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Environment


New Wood Hollow Metro Park takes shape in Hudson
Donated land on Barlow Road becomes the newest Summit County Metro park
by WKSU's MARK URYCKI


Senior Reporter
Mark Urycki
 
University of Akron archaeology students conduct a survey of the property at the new Wood Hollow Metro Park before a parking lot is built here.
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In The Region:
The Summit County Metro Parks are hosting an open house this evening from 5 to 7 at the Hudson Library to talk about the newest  park in the system. Wood Hollow will be one of the smaller of the 14 Metro parks. It’s being created from donated land in the southeast side of Hudson across Barlow Road from Little Tykes.
LISTEN: Summit's newest park takes shape

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For now, you have to walk on a muddy road past a couple of rusty gas wells to see what will become the newest Summit County Metro Park. That access road has to stay because the park system does not own the gas wells. But eventually there will be a proper entrance and a parking lot.

You might not think of a Western Reserve colonial town like Hudson as the location for such a wooded park, but most of the 177 acres were donated by someone anonymously four years ago. Metro Parks landscape architect Lisa King says then the parks system purchased some additional property to make it work.

“We like to take it near some aspects of the site that are interesting to see like wetlands. This trail will be half in the woods and then half in the field so the new part of the development will have a grass mown trail that will take you through the woods and up near the parking lot so you have two experiences.”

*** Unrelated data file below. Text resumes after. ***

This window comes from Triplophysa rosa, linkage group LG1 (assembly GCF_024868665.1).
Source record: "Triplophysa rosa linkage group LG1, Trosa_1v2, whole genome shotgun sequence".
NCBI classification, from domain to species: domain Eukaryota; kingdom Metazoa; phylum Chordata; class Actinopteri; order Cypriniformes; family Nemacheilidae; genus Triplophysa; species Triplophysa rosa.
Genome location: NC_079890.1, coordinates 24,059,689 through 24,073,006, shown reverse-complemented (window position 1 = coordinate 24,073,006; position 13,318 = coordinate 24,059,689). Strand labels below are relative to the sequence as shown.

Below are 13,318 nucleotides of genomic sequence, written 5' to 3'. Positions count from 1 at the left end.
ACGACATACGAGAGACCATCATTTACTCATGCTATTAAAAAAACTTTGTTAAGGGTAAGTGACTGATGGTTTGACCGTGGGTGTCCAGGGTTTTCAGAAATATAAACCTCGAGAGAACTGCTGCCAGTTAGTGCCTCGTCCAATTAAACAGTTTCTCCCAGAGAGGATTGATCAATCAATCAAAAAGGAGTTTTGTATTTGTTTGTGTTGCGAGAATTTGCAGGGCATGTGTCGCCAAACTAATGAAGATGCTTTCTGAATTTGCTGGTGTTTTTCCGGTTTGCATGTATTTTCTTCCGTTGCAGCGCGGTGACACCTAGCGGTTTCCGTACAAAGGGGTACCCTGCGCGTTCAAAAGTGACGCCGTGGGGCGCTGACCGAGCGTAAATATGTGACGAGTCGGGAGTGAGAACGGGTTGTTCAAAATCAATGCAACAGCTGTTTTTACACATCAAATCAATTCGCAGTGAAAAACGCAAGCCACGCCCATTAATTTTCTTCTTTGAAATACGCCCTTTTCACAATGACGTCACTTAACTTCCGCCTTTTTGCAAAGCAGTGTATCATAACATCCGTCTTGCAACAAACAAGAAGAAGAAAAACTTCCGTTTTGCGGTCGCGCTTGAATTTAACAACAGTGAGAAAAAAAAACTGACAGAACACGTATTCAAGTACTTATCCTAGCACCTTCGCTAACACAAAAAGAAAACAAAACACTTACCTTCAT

The former farm field will be restored to a more natural state by adding seedlings and weeding out invasive species.

University of Akron field experience
Some of the first people in the fields are students from an archaeology class at the University of Akron. Linda Whitman’s field test class will spend three weeks digging down through layers of the former farm field to perform an archaeological survey. She says it’s an ideal site for a prehistoric Indian habitat.

"It’s an upland wetland. You have all the aquatic resources, whether it’s food or material for making clothes or building huts or whatever.” 

Student Eric Olsen and Emily Holbrook take dirt from a 2-by-2-meter square hole square and sift it in a large wooden shaker.

They’re looking for stone tools or shatter – the pieces that were left over from making stone tools. Whitman says they start looking just below the plow layer.

“We’re looking for hearths; we’re looking at fire pits; we’re looking for post moles, which is literally a round circle in the soil that is darker. That indicates there was some sort of post there so it could have been a house. It could have been a wind break. It could have been a number of different things.”  

By this time year, the site will be a parking lot.

Wood Hollow Park is named after the hollowed out beech and sugar maple trees on site. It opens to the public next year.  

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